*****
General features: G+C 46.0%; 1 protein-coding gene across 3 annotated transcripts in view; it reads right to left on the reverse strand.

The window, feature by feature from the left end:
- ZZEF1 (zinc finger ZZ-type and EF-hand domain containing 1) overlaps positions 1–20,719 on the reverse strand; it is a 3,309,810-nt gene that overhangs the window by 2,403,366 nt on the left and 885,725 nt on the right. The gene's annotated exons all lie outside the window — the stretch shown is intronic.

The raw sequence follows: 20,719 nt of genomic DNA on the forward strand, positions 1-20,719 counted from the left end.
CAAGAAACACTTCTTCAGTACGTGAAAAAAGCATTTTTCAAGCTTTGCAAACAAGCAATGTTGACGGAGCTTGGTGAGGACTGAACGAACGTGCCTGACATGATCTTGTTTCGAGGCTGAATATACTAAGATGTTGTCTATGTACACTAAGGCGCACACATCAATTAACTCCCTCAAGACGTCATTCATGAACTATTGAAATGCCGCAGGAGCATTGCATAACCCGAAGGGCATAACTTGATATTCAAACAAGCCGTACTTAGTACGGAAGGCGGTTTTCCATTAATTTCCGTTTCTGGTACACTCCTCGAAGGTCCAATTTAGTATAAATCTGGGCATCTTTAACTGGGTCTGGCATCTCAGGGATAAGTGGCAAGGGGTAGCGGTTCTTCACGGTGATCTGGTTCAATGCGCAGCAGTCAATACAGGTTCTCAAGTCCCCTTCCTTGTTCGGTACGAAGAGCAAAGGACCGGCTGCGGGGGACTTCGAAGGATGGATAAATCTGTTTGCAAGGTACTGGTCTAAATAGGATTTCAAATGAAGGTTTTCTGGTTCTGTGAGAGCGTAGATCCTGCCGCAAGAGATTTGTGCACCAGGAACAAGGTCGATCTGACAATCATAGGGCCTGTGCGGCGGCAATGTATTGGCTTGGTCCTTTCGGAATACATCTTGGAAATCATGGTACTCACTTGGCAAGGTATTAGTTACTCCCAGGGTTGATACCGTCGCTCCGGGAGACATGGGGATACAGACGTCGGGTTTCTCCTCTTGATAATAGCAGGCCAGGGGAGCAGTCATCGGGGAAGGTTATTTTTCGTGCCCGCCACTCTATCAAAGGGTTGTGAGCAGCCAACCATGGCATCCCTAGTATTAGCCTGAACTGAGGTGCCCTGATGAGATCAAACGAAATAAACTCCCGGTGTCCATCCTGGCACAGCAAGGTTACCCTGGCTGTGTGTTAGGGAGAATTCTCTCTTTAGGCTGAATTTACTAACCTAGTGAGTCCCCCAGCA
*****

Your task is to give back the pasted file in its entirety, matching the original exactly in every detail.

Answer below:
General features: G+C 46.0%; 1 protein-coding gene across 3 annotated transcripts in view; it reads right to left on the reverse strand.

The window, feature by feature from the left end:
- ZZEF1 (zinc finger ZZ-type and EF-hand domain containing 1) overlaps positions 1–20,719 on the reverse strand; it is a 3,309,810-nt gene that overhangs the window by 2,403,366 nt on the left and 885,725 nt on the right. The gene's annotated exons all lie outside the window — the stretch shown is intronic.

The raw sequence follows: 20,719 nt of genomic DNA on the forward strand, positions 1-20,719 counted from the left end.
CAAGAAACACTTCTTCAGTACGTGAAAAAAGCATTTTTCAAGCTTTGCAAACAAGCAATGTTGACGGAGCTTGGTGAGGACTGAACGAACGTGCCTGACATGATCTTGTTTCGAGGCTGAATATACTAAGATGTTGTCTATGTACACTAAGGCGCACACATCAATTAACTCCCTCAAGACGTCATTCATGAACTATTGAAATGCCGCAGGAGCATTGCATAACCCGAAGGGCATAACTTGATATTCAAACAAGCCGTACTTAGTACGGAAGGCGGTTTTCCATTAATTTCCGTTTCTGGTACACTCCTCGAAGGTCCAATTTAGTATAAATCTGGGCATCTTTAACTGGGTCTGGCATCTCAGGGATAAGTGGCAAGGGGTAGCGGTTCTTCACGGTGATCTGGTTCAATGCGCAGCAGTCAATACAGGTTCTCAAGTCCCCTTCCTTGTTCGGTACGAAGAGCAAAGGACCGGCTGCGGGGGACTTCGAAGGATGGATAAATCTGTTTGCAAGGTACTGGTCTAAATAGGATTTCAAATGAAGGTTTTCTGGTTCTGTGAGAGCGTAGATCCTGCCGCAAGAGATTTGTGCACCAGGAACAAGGTCGATCTGACAATCATAGGGCCTGTGCGGCGGCAATGTATTGGCTTGGTCCTTTCGGAATACATCTTGGAAATCATGGTACTCACTTGGCAAGGTATTAGTTACTCCCAGGGTTGATACCGTCGCTCCGGGAGACATGGGGATACAGACGTCGGGTTTCTCCTCTTGATAATAGCAGGCCAGGGGAGCAGTCATCGGGGAAGGTTATTTTTCGTGCCCGCCACTCTATCAAAGGGTTGTGAGCAGCCAACCATGGCATCCCTAGTATTAGCCTGAACTGAGGTGCCCTGATGAGATCAAACGAAATAAACTCCCGGTGTCCATCCTGGCACAGCAAGGTTACCCTGGCTGTGTGTTAGGGAGAATTCTCTCTTTAGGCTGAATTTACTAACCTAGTGAGTCCCCCAGCA